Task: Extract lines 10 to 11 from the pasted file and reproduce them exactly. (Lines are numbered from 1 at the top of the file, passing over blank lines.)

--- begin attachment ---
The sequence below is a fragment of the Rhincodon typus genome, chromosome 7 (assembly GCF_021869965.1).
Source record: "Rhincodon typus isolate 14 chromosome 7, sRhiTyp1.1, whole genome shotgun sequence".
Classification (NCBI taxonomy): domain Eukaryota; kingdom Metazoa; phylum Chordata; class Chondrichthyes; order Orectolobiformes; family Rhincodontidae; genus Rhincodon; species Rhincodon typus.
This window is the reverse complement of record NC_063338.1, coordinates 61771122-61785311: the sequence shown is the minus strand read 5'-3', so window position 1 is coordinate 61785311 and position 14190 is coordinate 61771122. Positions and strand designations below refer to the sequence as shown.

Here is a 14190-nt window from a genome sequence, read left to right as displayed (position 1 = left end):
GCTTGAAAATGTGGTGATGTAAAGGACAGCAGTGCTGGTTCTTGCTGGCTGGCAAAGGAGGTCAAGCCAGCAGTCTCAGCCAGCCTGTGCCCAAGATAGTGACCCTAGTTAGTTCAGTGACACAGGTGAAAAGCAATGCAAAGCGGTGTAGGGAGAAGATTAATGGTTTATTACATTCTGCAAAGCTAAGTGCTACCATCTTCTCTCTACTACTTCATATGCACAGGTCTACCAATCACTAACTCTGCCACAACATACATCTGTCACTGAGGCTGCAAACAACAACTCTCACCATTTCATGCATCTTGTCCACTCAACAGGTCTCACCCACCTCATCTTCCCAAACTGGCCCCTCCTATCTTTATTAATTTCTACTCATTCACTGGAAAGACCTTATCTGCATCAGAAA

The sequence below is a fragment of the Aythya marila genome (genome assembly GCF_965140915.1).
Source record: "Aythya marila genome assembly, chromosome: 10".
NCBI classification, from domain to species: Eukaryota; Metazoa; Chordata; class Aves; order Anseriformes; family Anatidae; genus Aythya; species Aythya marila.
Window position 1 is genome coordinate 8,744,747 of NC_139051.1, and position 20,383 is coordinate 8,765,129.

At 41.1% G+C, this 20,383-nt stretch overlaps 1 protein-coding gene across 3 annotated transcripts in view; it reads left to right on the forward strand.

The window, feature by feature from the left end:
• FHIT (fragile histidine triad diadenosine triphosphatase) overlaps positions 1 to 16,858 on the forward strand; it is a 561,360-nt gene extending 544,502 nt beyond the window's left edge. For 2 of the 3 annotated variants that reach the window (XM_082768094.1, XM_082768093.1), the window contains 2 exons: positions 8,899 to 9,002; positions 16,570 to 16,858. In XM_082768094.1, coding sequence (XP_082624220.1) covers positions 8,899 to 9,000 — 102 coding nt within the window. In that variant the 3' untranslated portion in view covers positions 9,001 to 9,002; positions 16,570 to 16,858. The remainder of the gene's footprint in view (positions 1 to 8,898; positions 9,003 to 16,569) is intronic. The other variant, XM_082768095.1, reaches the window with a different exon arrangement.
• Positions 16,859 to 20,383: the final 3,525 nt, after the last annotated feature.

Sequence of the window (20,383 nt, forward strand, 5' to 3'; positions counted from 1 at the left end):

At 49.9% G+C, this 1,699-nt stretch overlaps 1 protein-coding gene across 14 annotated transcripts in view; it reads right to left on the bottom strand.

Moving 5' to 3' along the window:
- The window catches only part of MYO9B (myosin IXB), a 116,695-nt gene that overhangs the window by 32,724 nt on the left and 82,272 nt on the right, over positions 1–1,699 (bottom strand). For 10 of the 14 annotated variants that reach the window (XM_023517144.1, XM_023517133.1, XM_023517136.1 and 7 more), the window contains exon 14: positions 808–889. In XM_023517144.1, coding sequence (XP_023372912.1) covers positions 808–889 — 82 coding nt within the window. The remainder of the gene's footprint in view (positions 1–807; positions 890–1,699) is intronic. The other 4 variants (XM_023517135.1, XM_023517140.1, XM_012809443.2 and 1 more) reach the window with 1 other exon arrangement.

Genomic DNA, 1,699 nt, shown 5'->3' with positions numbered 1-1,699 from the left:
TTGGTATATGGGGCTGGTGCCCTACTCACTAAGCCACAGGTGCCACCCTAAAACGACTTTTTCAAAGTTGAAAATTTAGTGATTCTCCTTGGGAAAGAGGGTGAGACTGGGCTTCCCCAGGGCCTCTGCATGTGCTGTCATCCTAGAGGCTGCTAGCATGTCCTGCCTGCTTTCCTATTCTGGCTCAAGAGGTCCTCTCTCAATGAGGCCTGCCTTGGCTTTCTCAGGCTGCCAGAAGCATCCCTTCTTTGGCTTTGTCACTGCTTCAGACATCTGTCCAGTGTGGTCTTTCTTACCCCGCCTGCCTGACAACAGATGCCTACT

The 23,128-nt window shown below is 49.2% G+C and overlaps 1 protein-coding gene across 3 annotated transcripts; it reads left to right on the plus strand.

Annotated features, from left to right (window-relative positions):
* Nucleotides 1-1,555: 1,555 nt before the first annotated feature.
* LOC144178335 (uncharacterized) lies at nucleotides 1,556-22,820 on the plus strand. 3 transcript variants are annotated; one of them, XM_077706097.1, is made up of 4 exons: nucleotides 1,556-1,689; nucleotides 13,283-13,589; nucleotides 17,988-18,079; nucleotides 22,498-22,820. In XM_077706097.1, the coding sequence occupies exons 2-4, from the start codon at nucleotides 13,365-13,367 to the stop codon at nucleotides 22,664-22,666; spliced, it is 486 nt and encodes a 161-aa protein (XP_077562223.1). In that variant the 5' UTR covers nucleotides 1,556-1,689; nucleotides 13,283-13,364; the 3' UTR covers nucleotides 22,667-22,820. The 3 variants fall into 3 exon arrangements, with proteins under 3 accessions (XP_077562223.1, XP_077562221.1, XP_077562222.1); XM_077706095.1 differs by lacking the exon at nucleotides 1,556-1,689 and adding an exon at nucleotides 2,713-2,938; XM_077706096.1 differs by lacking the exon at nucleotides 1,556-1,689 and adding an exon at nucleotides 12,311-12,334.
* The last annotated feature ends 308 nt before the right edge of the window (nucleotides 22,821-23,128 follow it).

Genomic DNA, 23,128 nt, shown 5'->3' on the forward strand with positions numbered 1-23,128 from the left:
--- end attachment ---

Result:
Window position 1 is genome coordinate 8,744,747 of NC_139051.1, and position 20,383 is coordinate 8,765,129.

At 41.1% G+C, this 20,383-nt stretch overlaps 1 protein-coding gene across 3 annotated transcripts in view; it reads left to right on the forward strand.